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Where Do Big Bucks Come From?

Big bucks don’t fall out of the sky or sprout up from the ground without reason. They are a product of three elements, all of which share equal importance: nutrition, age, and genetics.


Ideal whitetail habitat contains a variety of cover and food sources. Also, there must be enough food available to support the existing herd, so that each individual animal will obtain the proper nutrients to attain full potential.

To get a better understanding of how food sources effect antler growth, simply observe the areas in North America where whitetails are found. The Midwest has long been a hub for mature whitetails with large racks. The Midwest is also home to many crop farms. The seemingly endless fields of corn and soybean and other crops are major sources of protein, which deer certainly take advantage of. Every year, many of the biggest bucks in the country are taken in the Midwest.

A whitetail’s antlers grow at an astonishing rate. It is often said that if a rack still in velvet were placed under a microscope, you could watch it growing right before your eyes. Realistically, though, during the peak of summer, antlers grow approximately ½ inch per day. However, antler growth always plays second fiddle to body growth.

Throughout the spring and summer, most of the food consumed by whitetails will contribute to their physical development. Only after a deer’s physical needs are met will the surplus nutrients benefit antler growth. Any dietary deficiency can stunt antler growth.

(Photo: Food plots can provide the nutrients needed for deer to grow large antlers, but public land hunters don't have the option of installing these. However, the PA Department of Conservation and Natural Resources and Pennsylvania Game Commission often do habitat improvements and plantings, such as this one, on state forests and game lands.)

There are many things you can do to ensure that your property provides a well-balanced menu for whitetails. Habitat improvements such as cutting, burning, and planting food plots all play a role. The key is making sure that deer have a food source available to them year round. It doesn’t do much good to have a bunch of apple trees or food plots that only peak during a few months of the year. What will the deer feed on the rest of the time?

That’s why winters can be so tough on deer, and also why hard winters can effect antler growth that spring and summer. When a buck’s nutrient levels bottom out after a hard winter, it’s a long climb back to full health, which means most of the nutrients they consume go to replenish their bodies. However, if year round food sources are available to deer in your area, the herd will emerge from the winter stronger and healthier, and more nutrients will go toward antler growth.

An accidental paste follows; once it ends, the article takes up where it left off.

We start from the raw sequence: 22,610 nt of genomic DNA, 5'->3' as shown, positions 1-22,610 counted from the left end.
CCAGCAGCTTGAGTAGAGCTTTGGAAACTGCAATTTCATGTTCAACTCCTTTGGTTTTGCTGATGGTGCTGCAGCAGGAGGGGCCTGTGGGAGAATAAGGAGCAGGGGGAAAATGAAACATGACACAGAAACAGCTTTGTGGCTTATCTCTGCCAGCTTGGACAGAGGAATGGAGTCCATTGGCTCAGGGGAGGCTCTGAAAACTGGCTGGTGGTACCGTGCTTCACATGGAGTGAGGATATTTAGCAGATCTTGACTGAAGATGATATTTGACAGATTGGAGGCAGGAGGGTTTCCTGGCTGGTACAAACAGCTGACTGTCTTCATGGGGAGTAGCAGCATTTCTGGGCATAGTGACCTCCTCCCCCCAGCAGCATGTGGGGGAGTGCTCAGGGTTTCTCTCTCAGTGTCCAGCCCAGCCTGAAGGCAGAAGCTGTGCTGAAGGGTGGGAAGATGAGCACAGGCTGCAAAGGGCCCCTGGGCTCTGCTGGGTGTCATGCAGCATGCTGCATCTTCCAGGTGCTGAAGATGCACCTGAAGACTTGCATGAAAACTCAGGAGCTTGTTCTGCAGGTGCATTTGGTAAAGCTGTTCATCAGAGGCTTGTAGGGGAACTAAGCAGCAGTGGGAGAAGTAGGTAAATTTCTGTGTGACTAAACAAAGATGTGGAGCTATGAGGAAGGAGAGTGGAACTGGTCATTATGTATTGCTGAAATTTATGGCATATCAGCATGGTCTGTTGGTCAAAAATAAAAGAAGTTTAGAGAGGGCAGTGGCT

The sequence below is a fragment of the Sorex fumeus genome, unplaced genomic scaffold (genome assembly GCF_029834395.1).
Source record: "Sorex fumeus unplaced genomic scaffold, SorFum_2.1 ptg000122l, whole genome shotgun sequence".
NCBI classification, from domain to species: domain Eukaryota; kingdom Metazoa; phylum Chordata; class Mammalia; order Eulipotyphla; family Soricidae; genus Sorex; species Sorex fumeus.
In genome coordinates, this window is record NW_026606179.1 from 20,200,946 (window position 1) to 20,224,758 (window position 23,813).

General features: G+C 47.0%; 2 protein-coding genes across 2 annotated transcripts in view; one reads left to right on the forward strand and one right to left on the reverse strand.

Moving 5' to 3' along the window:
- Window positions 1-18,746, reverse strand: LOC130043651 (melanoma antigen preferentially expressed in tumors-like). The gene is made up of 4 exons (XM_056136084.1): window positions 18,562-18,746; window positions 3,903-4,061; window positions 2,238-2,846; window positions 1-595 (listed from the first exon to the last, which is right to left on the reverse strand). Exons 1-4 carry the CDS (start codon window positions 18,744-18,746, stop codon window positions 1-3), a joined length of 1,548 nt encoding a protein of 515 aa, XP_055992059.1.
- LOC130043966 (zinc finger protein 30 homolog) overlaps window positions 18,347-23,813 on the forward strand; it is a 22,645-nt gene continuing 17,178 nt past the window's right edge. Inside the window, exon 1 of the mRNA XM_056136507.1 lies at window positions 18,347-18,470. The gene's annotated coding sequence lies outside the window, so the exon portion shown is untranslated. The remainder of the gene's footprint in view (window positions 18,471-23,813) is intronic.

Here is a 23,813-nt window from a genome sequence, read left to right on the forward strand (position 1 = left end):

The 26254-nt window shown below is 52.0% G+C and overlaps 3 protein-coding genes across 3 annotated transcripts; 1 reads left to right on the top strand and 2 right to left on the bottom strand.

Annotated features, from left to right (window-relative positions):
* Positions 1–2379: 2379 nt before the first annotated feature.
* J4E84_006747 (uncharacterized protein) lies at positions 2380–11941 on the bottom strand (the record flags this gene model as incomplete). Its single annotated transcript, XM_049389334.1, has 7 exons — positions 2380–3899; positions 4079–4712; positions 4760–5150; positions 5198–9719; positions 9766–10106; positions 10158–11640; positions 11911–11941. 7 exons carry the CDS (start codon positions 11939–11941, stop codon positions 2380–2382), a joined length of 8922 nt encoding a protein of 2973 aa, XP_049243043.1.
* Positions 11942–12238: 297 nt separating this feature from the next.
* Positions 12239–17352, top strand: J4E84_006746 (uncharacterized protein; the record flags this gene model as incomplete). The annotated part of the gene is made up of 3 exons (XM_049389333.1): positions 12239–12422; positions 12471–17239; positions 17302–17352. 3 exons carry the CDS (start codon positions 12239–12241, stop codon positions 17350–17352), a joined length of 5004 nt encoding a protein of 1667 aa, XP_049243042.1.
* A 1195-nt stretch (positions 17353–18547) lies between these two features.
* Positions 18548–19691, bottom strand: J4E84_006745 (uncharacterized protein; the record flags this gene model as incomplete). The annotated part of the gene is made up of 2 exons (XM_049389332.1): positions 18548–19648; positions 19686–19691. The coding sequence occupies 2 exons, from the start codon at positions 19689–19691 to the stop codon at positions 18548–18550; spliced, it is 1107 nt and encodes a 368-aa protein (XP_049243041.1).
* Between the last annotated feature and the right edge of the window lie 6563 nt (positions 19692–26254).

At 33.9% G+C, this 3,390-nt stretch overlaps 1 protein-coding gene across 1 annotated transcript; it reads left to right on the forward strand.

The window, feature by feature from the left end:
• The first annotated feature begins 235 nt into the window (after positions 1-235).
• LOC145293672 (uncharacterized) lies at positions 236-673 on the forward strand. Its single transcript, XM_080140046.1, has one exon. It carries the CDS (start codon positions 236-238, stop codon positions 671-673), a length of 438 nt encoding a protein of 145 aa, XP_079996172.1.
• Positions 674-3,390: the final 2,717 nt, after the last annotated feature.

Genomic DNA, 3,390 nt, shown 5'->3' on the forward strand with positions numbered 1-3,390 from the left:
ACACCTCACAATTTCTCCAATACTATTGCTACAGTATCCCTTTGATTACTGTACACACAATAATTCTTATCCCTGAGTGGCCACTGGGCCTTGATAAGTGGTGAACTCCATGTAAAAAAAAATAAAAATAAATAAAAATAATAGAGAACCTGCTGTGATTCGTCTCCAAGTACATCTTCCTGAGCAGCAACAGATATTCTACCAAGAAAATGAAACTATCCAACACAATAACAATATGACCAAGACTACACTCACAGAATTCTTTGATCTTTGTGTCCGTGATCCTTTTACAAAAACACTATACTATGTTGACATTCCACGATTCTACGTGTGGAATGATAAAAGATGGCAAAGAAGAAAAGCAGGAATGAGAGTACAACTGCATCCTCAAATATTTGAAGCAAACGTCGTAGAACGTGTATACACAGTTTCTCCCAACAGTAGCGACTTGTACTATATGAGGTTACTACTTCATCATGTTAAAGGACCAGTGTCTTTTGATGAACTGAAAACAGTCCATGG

Second only to nutrition, age is a primary ingredient in growing big bucks. Without age, it’s nearly impossible for bucks to grow large racks.

A buck grows its first set of antlers at 1 ½ years old. At this age, a buck’s rack has reached only about 10% of its potential, on average. At 2 ½ years old, a deer’s antlers reach approximately 25-35% of their potential. This percentage increases each year as the buck matures.

Whitetails reach full body maturity at 3 ½ years old. From this point on, many of the nutrients consumed go toward antler development.

At 5 ½ years old, a whitetail’s rack finally achieves full potential, and the rack it grows each succeeding year will be very similar, and usually bigger. Only after it reaches 8 years of age and older will its rack then begin to regress.

(Photo: A very mature mountain buck. Although he's fully mature, his antlers may never grow larger than this due to the harsh conditions and poor nutrition of mountain country. Not every buck grows record-setting antlers, which is why we should appreciate those that do!)


In the whole equation of what it takes to grow big bucks, genetics probably plays the smallest role, but only slightly. More often than not, if a buck’s nutritional needs are met, and it is allowed to reach maturity, the result will be a trophy rack. However, that doesn’t mean that genetics aren’t important. There’s a reason that some breeders will pay upwards of $30,000 for a single straw of semen from a stud whitetail.

For most of us, though, we don’t have the option of importing genetically-superior whitetails into our hunting areas. Our challenge is to recognize the potential of the whitetails currently inhabiting our properties.

Years ago it was believed that a buck that grew a set of spike antlers at 1 ½ years of age would never grow anything other than spike antlers. Research has proved that this is not the case. Not until a buck reaches full body maturity do we get a sense of that deer’s potential. Simply put, some bucks are late bloomers.

Similarly, if you won’t shoot a 1 ½ year old spike, why kill a 1 ½ year old eight point? The eight point, after all, possesses even more potential to reach trophy proportions, and if allowed to mature, it certainly will.

As a rule, most whitetails already possess good genetics. Once again, only after a deer’s nutritional needs are met and it is allowed to reach maturity will its genetics shine through.


Many people view monster bucks as anomalies that seemingly fell from the sky. How their antlers grew to such large proportions, though, is no accident. It was a combination of nutrition, age, and genetics. Whether you hunt only large-racked, mature whitetails or prefer to shoot the first legal buck that walks by is irrelevant. When you see a monster whitetail, you have to stop and appreciate all of the factors that combined to create a truly magnificent animal.


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